Comments

  1. The Captive says

    What is so hard to understand THAT CHARTER SCHOOLS TEACH BETTER than the union-government schools who are controlled by using sharia concepts which is wrong by all WESTERN CULTURE? May CA schools collapse because they are wrong.

  2. Boris Badenov says

    Our Marxists politicians and unions don’t like competition.

  3. Perhaps 10% is the top limit of parents who really are concerned about the quality of the education their children are receiving, not counting those who can afford to, and have, enrolled their kids in private schools.
    That being said, the final step in bringing the public school system into line are Universal Vouchers, where parents may spend their child’s educational Dollar in whichever public (and Charter’s are “public” as currently constituted), or private school, that fits the needs of the child best. In the 90’s the unions told us they would make schools better if only CA’s voters defeated a Universal Voucher proposition. We took them at their word, and now two decades later, are finally realizing that they lied through their teeth. A generation or more of kids consigned to a non-learning environment all on the deceit and selfishness of the AFT/NEA.

  4. Denise Erkeneff says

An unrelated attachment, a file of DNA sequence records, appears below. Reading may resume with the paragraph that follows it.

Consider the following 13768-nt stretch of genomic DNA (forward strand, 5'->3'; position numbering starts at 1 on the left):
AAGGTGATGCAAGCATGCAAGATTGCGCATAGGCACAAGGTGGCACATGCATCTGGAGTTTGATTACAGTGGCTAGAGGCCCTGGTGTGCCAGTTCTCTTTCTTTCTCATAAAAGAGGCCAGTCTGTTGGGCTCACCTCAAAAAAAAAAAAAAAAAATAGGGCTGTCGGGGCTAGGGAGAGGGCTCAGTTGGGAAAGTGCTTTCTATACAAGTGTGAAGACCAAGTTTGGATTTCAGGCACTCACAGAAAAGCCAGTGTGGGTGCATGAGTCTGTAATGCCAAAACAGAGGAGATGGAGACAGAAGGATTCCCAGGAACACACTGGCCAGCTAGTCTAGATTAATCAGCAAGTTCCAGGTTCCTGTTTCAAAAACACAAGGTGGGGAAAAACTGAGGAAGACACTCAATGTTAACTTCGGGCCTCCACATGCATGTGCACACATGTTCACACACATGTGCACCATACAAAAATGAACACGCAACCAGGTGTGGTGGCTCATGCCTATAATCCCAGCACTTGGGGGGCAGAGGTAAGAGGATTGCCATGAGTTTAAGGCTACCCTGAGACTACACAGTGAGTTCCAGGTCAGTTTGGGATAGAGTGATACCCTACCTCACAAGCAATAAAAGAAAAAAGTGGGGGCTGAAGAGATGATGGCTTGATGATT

I enrolled my two kids in St.Anne school in Laguna Niguel and paid big bucks for the smaller classroom, greater individual attention, etc. from pre school to 8th grade for one and pre-school to 6th for another. When it came time that the rubber meets the road, so to speak, in 5th and 6th grade, my first daughter was winning the middle school Nat. Geo Jeopardy initiative above the 8th graders!. And, also competing and winning as a top national longboard and shortboard recognized champion. We asked for the published test scores. That met with fierce resistance. Because, why? They were not meeting basic standards. I then moved our surfer daughter to a recognized middle school for GATE program. Best decision ever. And now she is a cum laude graduate and took 36 hours of AP testing to that degree while at Dana Hills High School. Glad to see more money put where it needs to be placed instead of people who run these so called “charter schools” who are not held to high standards, let alone do not publish test scores!